3. The divergence of results of domestic (Russian's) examination and the conclusion of professor Maples concerning identification of remains N6 (Anastasia or Maria?);
4. The analysis of conclusions of the investigation of Kolchak's government (of N.Sokolov) about utter annihilation of all imperial family and comparison of other results of investigation 1918-1924 and modern investigation;
5. Examination of Yurovsky's note/records (graphological, stylistic);
6. Examination concerning a bone callous on the skull of Nicholas II (an absence of a trace of impact by the Japanese sabre);
7. Finding-out of destiny of the remains of heir Alexey and his sister;
8. The conclusion about opportunities of utter annihilation of two corpses (quantity of fire wood, kerosene, an acid, time and other conditions);
9. Acknowledgement or a refutation of ritual character of murder;
10. Acknowledgement or refutation of the certificate of a cutting off of Nicholas's II head - right after his murders.

The questions NN 1-8 (and NN 3 and 6 especially) are remaining very important till now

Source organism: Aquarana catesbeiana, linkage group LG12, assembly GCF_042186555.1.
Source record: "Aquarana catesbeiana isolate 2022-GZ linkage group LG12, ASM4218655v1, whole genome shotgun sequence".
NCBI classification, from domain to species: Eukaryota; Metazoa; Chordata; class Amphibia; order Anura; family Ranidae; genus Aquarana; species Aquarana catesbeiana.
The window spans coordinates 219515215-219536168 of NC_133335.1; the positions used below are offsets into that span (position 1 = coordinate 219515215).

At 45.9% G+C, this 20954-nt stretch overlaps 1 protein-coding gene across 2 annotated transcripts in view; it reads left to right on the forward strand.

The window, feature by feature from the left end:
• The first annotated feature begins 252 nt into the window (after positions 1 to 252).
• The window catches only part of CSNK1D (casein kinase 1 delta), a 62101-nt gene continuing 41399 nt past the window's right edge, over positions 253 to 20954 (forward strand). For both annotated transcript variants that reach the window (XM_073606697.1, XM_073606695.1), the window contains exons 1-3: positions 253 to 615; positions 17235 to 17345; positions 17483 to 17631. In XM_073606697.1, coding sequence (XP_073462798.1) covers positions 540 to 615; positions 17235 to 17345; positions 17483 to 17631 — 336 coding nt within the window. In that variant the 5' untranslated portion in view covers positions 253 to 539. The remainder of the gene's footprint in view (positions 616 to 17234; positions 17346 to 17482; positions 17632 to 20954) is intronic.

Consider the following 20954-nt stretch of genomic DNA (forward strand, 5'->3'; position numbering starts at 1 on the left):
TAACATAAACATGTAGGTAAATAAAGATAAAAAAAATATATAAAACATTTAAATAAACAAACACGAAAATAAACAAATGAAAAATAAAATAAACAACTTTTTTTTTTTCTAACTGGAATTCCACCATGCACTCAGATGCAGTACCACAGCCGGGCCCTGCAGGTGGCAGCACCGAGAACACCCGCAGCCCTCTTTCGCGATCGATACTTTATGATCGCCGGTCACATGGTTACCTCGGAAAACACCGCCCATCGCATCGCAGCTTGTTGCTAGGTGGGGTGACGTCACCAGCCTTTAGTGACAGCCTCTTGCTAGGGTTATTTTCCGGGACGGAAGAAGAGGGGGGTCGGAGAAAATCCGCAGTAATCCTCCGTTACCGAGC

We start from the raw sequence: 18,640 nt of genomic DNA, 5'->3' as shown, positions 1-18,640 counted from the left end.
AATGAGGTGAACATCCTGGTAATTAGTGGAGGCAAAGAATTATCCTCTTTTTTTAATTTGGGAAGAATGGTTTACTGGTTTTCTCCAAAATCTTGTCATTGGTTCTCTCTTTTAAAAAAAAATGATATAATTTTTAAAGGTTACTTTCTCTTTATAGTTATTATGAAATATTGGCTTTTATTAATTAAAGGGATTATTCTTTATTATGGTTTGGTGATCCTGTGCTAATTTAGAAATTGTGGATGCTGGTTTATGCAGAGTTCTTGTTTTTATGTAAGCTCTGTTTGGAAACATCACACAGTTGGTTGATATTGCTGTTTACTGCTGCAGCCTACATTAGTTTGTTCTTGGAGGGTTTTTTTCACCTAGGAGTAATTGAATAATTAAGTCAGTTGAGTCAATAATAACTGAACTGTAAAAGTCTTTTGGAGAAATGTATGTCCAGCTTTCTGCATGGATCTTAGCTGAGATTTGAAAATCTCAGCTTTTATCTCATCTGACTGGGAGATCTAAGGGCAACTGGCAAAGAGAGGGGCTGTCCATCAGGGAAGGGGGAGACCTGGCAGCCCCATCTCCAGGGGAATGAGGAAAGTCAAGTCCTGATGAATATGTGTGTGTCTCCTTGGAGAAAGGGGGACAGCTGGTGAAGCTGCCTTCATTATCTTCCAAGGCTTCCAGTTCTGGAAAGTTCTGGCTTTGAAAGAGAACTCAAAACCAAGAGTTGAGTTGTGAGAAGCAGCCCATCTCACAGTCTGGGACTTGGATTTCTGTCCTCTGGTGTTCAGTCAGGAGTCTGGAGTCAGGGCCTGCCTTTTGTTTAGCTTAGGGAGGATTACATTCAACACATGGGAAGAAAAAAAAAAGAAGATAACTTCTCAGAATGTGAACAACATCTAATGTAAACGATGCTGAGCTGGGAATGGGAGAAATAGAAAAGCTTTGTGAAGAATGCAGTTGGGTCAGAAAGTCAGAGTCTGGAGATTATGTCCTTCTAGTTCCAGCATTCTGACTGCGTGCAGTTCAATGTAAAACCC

#174  
Old 02-01-2008, 02:53 PM
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Hello Boris! I see you are here too.
I have a question for you, has the Russian Orthodox Church inside Russia recently accepted the remains as those of the Imperial Family? It is my understanding that they have not.
Lexi
  #175  
Old 02-01-2008, 03:52 PM
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Avalon,
I hope I answered your questions in my previous posts. If not, please let me know and I will dig deeper.
Lexi

Quote:
Originally Posted by Avalon View Post
Really? That's interesting, I never knew the Russian Orthodox Church doesn't acknowledge the remains belonf the the Imperial Family.
Could you give a source or link to an article?